Musings —02.03.2013 06:23 AM—
As he kicks off the 2013 Parliamentary calendar – and as he nears the mid-point in his majority mandate – Prime Minister Stephen Harper has a serene look about him.
The clearest indication of this came on Twitter, naturally, which Harper has embraced with all the enthusiasm of a teenager who received a Blackberry Z10 prototype under the Christmas tree.
There he was this week, merrily tweeting photographs of him partaking breakfast with his cat Stanley. (We are not making this up, as much as we wish that we were.) Later on in the day, Canadians were rewarded with tweeted photos of Harper eating a healthy-looking lunch, and even giving a Conservative MP a high-five. For what, we don’t know. But the Prime Ministerial day presently looks like more fun than a barrel full of Ikea Monkeys.
He should enjoy it while he can. Ominous clouds are gathering on the Conservative horizon, and not even joyful Twitter tweets can obscure them.
For starters, there’s the war thing. Faithfully reprising Richard M. Nixon – who also launched a secret war, except in Cambodia – Harper appears to be leading an unaware nation into a combat role in Mali. And, while he wants us to pay attention to his cat Stanley, he’s evidently less interested in Canadians knowing what awaits in a faraway African quagmire.
Thus, we had to learn from French TV reports that we are sending untold numbers of special forces commandos to Mali. Similarly, we discovered a Canadian cargo plane – and the personnel required to keep it aloft – are heading there, too. And it was Mali’s president who told us that – on Twitter. (Pix of the Mali presidential cat? Untweeted. Canada’s Parliament? Unconsulted.)
Meanwhile, in this hemisphere, troubles aplenty await. Frustrated by Idle No More’s inconclusive conclusion, many First Nations leaders remain unhappy, and are promising a Spring that will be memorable for blockades and road closures. Elections Canada’s investigations into the Conservative robocalls scandal continue.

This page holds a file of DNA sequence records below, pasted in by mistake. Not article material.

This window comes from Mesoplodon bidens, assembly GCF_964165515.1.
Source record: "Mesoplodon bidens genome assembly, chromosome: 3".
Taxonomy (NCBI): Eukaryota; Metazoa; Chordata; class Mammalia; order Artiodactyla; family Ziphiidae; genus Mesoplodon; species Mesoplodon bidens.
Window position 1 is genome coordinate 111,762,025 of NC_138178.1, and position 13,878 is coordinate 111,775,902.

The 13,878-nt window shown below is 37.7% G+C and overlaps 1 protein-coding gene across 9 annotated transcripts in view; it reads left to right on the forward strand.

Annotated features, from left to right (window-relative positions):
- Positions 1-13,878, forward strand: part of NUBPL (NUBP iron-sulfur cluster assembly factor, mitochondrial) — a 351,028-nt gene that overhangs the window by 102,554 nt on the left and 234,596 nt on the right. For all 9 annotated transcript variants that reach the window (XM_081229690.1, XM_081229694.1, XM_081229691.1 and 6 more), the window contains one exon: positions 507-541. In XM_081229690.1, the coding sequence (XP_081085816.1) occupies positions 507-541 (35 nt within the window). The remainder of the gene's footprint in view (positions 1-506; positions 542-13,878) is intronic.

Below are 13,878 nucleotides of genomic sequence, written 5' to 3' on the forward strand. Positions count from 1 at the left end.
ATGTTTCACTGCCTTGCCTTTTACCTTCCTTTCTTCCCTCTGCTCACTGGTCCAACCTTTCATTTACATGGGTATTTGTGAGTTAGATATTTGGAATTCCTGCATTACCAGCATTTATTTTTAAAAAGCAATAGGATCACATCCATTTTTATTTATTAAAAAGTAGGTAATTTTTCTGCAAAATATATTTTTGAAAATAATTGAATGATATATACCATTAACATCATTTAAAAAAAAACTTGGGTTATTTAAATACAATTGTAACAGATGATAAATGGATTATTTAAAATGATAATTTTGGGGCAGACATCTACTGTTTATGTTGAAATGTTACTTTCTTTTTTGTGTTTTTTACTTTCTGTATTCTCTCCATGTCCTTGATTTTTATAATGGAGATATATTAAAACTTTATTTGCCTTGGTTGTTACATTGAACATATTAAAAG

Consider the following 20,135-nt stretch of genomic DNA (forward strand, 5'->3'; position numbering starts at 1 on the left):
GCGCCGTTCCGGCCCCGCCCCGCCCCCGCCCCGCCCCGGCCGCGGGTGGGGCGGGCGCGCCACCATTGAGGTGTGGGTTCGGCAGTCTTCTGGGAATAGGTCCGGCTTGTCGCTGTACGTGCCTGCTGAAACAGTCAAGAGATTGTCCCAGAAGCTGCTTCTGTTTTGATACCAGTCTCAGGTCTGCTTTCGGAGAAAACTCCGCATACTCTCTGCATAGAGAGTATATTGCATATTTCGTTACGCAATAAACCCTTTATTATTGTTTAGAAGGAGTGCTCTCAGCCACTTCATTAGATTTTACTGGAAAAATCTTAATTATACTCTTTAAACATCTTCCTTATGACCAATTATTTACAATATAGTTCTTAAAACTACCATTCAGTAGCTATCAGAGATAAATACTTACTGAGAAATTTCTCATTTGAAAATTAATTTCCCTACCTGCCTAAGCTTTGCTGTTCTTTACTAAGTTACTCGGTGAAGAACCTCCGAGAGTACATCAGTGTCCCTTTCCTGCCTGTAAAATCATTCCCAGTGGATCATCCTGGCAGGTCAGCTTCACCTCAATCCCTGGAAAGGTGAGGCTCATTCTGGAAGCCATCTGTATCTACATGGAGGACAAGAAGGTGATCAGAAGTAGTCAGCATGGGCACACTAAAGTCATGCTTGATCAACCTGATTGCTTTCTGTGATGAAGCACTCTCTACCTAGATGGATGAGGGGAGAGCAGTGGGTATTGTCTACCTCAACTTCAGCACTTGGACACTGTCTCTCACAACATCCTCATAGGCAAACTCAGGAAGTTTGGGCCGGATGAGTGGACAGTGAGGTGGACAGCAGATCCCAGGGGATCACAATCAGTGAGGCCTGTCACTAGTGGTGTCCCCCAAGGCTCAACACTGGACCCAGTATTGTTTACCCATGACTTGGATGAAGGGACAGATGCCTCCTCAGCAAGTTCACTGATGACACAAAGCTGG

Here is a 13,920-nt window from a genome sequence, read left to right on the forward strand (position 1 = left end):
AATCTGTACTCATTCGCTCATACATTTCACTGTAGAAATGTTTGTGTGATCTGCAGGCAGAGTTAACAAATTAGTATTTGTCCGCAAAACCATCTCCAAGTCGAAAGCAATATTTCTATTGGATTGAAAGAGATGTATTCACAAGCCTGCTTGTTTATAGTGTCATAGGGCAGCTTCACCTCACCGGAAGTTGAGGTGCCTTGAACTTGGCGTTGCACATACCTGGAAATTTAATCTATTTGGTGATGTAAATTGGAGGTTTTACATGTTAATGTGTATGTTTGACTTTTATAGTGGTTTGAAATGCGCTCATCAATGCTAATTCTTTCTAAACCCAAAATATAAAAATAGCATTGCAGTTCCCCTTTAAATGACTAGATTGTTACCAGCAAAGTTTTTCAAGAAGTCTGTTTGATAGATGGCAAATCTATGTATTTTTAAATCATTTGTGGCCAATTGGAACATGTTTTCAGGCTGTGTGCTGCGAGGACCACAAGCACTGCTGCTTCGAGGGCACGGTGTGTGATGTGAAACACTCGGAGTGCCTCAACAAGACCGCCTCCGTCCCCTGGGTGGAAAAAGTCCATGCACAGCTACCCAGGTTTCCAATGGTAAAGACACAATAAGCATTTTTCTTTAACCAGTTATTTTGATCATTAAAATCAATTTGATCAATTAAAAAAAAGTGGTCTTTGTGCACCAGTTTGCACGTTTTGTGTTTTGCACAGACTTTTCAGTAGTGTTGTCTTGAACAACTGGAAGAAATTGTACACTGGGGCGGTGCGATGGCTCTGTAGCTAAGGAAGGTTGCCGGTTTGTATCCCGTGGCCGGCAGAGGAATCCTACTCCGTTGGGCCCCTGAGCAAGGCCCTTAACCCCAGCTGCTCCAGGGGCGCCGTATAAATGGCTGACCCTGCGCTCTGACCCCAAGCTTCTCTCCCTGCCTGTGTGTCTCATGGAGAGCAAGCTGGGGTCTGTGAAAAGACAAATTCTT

Cravenly seeking a few extra votes in separatist-led Quebec, idiots within the NDP want to scrap the immensely-popular Clarity Act. In so doing, the New Democrats are ensuring an unwelcome return of past constitutional and unity battles. Which Harper, and Canadians, need like a hole in the head.
In mid-April, Liberals are expected to elevate Justin Trudeau to the Liberal Party leadership. However much Conservatives like to publicly claim that they will welcome the Montreal Grit MP’s arrival on the big stage, they privately acknowledge that Trudeau’s surging popularity remains a political problem.
In the boxing ring, the much-disliked Conservative “Senator” Patrick Brazeau learned – the hard way – what can happen when Cons underestimate Trudeau. And, in previously-hostile places like Kamloops, Trudeau recently attracted more than 600 enthusiastic supporters. (The last time a federal Liberal brought out that many Westerners was to attend a hanging – of Liberals.)
Most worrisome, for Harper, remains the economy. Concerns persist about Canadian household debt, a declining housing market, a flattened commodities market, and ongoing economic instability in Europe and the U.S. Fully half of Canadians have told Harris-Decima that they are worried – or “very worried” – about what the future holds for them and their families.
The Bank of Canada has downgraded its projections for the year, foretelling that economic growth will decline. The combined budgetary deficits for this year and last are expected to be at least $10 billion worse than forecast by the Conservative government.
When in tight spots in the past, Harper rolled out his piano to play Beatles tunes, or posed in a cuddly sweater. This year, he’s tweeting photos of Stanley the Cat. Will it work again?
We shall see. But even Stanley might acknowledge that, after six long years in power, Stephen Harper’s troubles are increasingly unlikely to be tweeted away.